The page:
Some readers will also find aspects of the book offensive. Moore is totally honest about his attitude to much of the rest of the world, which can be summed up as “English is best” – and his politics are anything but populist. But to object to this misses the point. He wouldn’t be the celebrated eccentric he is were it not for the overall package – and to be honest, after years of British misery, with the nation blaming itself for everything from empire to the slave trade, it’s refreshing to see some national pride, something that the US and many other countries find no shame in displaying.
So switch off your political correctness checker, and join me in warmly enjoying a book that gives an insight into a unique and often delightful astronomical life.
Review by Brian Clegg


Popular posts from this blog

The AI Delusion - Gary Smith *****

This is a very important little book ('little' isn't derogatory - it's just quite short and in a small format) - it gets to the heart of the problem with applying artificial intelligence techniques to large amounts of data and thinking that somehow this will result in wisdom.

Gary Smith as an economics professor who teaches statistics, understands numbers and, despite being a self-confessed computer addict, is well aware of the limitations of computer algorithms and big data. What he makes clear here is that we forget at our peril that computers do not understand the data that they process, and as a result are very susceptible to GIGO - garbage in, garbage out. Yet we are increasingly dependent on computer-made decisions coming out of black box algorithms which mine vast quantities of data to find correlations and use these to make predictions. What's wrong with this? We don't know how the algorithms are making their predictions - and the algorithms don't kn…

Infinity in the Palm of your Hand - Marcus Chown *****

A new Marcus Chown book is always a treat - and this is like a box of chocolates: a collection of bite-sized delights as Chown presents us with 50 science facts that are strange and wonderful.

The title is a quote from William Blake's Auguries of Innocence: 'To see a World in a Grain of Sand, / And a Heaven in a Wild Flower, / Hold Infinity in the palm of your hand, / And Eternity in an hour.' It would seem particularly appropriate if this book were read on a mobile phone (so it would be literally in the palm), which could well be true for ebook users, as the short essays make excellent reading for a commute, or at bedtime. I found them distinctly moreish - making it difficult to put the book down as I read just one more. And perhaps another. Oh, and that next one looks really interesting...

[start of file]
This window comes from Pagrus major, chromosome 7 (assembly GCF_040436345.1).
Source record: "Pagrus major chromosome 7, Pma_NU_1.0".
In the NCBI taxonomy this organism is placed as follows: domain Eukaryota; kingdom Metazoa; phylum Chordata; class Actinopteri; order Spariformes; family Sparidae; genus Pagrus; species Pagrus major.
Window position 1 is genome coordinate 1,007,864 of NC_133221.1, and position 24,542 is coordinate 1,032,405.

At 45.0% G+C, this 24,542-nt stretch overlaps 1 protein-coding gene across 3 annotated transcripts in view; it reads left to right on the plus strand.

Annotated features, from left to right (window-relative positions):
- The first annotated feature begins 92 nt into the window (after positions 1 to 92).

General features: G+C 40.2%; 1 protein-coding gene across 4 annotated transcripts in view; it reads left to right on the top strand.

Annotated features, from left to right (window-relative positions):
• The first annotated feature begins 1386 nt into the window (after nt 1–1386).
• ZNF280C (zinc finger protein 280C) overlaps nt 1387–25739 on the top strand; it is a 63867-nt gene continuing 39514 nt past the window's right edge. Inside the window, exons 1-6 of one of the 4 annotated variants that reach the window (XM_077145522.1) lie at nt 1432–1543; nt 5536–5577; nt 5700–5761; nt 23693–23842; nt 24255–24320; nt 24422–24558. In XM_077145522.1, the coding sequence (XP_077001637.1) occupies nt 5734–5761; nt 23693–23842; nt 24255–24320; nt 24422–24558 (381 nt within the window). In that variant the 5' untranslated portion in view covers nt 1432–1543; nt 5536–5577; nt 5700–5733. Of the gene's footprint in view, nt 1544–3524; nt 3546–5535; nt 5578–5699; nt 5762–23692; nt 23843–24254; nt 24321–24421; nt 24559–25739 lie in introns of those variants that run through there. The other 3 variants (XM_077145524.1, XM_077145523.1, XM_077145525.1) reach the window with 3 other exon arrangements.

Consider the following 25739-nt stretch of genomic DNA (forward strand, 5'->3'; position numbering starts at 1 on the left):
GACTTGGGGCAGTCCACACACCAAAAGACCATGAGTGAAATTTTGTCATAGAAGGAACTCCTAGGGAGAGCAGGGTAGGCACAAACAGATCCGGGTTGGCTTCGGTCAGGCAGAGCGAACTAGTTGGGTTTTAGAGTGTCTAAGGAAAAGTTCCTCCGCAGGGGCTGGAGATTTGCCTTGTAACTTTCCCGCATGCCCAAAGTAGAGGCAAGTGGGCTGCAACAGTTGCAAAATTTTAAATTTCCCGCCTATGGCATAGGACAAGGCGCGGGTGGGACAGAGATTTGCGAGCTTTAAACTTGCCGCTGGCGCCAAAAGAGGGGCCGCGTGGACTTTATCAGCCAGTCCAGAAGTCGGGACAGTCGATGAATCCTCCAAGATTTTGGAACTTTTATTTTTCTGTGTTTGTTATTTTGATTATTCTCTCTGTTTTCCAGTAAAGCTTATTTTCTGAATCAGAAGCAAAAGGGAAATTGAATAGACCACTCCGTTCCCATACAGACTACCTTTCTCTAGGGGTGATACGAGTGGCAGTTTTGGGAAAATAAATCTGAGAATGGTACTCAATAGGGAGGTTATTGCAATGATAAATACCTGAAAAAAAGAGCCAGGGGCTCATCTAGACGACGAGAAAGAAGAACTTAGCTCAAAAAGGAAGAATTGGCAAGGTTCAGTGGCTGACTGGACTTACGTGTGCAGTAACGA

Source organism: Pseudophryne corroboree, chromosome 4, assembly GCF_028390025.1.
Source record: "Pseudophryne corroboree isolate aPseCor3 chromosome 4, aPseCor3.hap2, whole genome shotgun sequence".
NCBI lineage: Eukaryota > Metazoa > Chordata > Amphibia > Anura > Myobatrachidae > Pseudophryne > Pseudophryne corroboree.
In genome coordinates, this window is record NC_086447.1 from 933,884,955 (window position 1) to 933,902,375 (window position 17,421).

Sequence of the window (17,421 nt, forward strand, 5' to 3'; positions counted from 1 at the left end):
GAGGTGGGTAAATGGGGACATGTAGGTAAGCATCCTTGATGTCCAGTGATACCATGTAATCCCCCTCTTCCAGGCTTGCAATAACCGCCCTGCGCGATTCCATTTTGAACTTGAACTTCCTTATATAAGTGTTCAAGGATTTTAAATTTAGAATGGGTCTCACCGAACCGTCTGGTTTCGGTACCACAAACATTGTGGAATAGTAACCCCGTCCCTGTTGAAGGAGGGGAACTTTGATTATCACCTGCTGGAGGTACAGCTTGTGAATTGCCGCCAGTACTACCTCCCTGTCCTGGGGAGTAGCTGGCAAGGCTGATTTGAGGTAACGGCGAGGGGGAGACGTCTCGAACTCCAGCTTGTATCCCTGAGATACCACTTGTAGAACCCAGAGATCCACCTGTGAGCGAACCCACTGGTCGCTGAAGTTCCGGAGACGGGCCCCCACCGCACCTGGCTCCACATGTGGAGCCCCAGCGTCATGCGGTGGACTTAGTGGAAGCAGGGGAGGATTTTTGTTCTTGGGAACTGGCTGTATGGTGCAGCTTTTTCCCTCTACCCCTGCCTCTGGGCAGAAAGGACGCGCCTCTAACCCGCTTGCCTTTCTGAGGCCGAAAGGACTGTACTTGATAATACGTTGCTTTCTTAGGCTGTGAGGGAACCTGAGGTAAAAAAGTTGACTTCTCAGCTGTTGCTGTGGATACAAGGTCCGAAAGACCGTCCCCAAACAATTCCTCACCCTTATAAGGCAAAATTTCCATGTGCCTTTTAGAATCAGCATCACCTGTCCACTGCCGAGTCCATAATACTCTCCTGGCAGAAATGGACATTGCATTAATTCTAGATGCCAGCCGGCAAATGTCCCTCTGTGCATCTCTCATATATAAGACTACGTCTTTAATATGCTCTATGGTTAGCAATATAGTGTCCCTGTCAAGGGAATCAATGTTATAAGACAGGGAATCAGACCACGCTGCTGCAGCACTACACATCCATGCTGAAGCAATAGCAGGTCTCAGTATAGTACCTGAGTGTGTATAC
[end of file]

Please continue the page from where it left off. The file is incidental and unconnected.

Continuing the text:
Each of the 50 pieces has a title and a short introductory heading, which mostly give a feel for the topic. The very first of these, however, briefly baffled me: 'You are a third mus…

How to Invent Everything - Ryan North ****

Occasionally you read a book and think 'I wish I'd thought of that.' This was my immediate reaction to Ryan North's How to Invent Everything. The central conceit manages to be both funny and inspiring as a framework for writing an 'everything you ever wanted to know about everything (and particularly science)' book.

What How to Invent Everything claims to be is a manual for users of a time machine (from some point in the future). Specifically it's a manual for dealing with the situation of the time machine going wrong and stranding the user in the past. At first it appears that it's going to tell you how to fix the broken time machine - but then admits this is impossible. Since you're stuck in the past, you might as well make the best of your surroundings, so the aim of the rest of the book is to give you the knowledge you need to build your own civilisation from scratch.

We start with a fun flow chart for working out just how far back in time you are…